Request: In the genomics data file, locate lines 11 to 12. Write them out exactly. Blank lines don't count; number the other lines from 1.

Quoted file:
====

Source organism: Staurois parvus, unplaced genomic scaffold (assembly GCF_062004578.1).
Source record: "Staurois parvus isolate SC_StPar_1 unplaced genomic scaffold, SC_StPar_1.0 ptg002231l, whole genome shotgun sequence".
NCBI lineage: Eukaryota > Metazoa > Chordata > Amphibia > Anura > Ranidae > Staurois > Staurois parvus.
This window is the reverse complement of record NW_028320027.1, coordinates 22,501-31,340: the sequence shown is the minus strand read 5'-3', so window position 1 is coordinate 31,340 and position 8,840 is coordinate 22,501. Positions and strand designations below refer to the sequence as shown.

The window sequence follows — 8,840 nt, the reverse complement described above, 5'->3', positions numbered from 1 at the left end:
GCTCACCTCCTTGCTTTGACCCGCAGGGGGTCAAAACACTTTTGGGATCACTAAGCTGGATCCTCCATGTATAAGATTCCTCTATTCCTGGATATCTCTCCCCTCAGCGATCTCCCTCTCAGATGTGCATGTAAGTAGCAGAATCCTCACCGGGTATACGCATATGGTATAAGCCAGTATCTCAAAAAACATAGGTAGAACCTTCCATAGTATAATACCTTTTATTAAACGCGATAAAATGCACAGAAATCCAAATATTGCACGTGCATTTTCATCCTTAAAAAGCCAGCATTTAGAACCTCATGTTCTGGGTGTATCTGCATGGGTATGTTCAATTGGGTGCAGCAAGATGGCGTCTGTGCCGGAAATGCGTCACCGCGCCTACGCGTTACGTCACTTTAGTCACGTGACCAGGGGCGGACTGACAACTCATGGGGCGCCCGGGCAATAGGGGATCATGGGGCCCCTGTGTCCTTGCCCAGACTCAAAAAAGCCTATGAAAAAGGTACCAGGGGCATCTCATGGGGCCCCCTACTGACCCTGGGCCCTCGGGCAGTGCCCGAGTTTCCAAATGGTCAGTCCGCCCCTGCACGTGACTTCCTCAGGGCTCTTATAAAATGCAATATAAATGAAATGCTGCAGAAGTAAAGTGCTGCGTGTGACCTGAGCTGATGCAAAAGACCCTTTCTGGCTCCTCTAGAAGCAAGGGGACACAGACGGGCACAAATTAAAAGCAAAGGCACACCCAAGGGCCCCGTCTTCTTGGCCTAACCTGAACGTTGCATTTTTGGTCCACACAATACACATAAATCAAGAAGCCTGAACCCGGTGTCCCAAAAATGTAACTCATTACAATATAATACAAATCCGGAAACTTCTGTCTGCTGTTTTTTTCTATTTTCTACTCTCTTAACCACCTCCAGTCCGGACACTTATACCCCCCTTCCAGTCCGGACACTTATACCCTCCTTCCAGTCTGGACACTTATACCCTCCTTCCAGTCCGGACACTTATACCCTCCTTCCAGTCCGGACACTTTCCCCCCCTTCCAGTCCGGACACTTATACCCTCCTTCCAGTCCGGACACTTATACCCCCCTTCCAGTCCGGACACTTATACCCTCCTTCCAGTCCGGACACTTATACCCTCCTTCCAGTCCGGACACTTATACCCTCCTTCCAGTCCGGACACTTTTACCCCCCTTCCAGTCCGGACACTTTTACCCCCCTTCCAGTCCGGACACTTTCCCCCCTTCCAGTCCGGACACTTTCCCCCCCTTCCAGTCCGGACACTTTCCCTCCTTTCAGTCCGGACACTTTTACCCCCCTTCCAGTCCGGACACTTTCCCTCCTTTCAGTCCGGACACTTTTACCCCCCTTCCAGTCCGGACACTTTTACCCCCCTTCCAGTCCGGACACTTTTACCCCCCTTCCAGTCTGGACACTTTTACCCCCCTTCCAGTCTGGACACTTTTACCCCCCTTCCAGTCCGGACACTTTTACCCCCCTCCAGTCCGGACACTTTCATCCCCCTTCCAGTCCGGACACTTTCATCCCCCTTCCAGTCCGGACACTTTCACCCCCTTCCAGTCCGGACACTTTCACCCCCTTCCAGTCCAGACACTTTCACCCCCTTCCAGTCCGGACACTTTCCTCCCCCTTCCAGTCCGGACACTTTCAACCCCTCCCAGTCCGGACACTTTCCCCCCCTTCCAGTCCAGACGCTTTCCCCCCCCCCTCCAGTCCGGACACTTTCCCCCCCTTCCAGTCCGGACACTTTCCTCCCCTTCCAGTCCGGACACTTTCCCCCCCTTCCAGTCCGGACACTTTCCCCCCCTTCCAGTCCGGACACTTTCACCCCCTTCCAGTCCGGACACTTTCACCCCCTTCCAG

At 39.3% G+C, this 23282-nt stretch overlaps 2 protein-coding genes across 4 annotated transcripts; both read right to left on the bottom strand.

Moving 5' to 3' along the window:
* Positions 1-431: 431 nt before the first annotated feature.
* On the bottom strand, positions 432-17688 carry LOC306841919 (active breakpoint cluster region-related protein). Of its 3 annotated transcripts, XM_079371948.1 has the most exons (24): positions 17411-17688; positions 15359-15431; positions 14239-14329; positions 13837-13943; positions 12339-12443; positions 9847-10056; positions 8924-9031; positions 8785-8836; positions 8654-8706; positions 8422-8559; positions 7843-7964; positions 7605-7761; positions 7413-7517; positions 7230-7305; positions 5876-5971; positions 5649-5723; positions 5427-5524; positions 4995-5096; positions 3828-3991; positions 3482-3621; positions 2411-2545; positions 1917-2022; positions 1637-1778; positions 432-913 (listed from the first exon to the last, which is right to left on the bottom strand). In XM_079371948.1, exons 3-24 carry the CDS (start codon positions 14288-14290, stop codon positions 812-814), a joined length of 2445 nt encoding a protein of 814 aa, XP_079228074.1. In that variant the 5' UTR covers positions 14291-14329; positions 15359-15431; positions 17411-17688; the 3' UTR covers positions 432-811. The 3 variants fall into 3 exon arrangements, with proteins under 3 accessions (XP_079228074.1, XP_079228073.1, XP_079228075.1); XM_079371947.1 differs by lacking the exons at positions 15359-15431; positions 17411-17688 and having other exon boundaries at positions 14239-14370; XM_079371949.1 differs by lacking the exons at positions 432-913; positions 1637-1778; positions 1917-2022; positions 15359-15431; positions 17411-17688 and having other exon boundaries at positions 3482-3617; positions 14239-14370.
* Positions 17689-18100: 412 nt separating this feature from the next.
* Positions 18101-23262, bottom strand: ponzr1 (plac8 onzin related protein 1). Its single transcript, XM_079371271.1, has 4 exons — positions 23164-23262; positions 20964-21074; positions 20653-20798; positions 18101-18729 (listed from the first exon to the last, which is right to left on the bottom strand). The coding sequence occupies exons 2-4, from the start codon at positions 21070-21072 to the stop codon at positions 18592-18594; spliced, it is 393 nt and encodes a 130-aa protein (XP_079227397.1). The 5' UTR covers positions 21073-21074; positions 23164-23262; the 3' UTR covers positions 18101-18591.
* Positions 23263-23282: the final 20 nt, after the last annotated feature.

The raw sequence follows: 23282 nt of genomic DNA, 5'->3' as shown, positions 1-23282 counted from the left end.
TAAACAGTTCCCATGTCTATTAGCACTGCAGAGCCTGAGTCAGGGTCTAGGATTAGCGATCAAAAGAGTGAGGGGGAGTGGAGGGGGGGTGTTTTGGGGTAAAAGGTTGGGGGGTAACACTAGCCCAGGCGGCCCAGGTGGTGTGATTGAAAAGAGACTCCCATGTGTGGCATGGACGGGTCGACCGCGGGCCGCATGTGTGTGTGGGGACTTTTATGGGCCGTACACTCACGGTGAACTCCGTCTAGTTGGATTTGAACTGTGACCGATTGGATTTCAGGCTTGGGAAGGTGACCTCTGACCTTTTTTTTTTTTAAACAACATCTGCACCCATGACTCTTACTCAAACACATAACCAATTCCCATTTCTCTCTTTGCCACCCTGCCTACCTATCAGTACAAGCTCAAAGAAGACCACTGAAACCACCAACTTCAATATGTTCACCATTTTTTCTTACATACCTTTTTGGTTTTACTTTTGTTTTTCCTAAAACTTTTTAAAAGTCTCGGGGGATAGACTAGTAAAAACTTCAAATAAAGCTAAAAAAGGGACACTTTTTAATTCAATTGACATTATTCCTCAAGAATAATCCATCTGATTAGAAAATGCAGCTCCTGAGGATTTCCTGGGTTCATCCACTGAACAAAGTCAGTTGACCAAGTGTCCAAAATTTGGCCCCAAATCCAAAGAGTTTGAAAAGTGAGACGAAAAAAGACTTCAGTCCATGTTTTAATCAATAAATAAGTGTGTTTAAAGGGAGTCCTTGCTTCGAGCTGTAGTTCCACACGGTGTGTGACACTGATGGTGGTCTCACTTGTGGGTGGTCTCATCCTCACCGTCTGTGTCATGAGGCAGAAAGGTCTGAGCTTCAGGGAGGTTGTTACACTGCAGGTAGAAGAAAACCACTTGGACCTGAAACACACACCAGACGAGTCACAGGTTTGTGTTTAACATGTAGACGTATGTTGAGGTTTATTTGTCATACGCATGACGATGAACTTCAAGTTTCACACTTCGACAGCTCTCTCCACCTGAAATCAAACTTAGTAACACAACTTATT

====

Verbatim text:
* Positions 17689-18100: 412 nt separating this feature from the next.
* Positions 18101-23262, bottom strand: ponzr1 (plac8 onzin related protein 1). Its single transcript, XM_079371271.1, has 4 exons — positions 23164-23262; positions 20964-21074; positions 20653-20798; positions 18101-18729 (listed from the first exon to the last, which is right to left on the bottom strand). The coding sequence occupies exons 2-4, from the start codon at positions 21070-21072 to the stop codon at positions 18592-18594; spliced, it is 393 nt and encodes a 130-aa protein (XP_079227397.1). The 5' UTR covers positions 21073-21074; positions 23164-23262; the 3' UTR covers positions 18101-18591.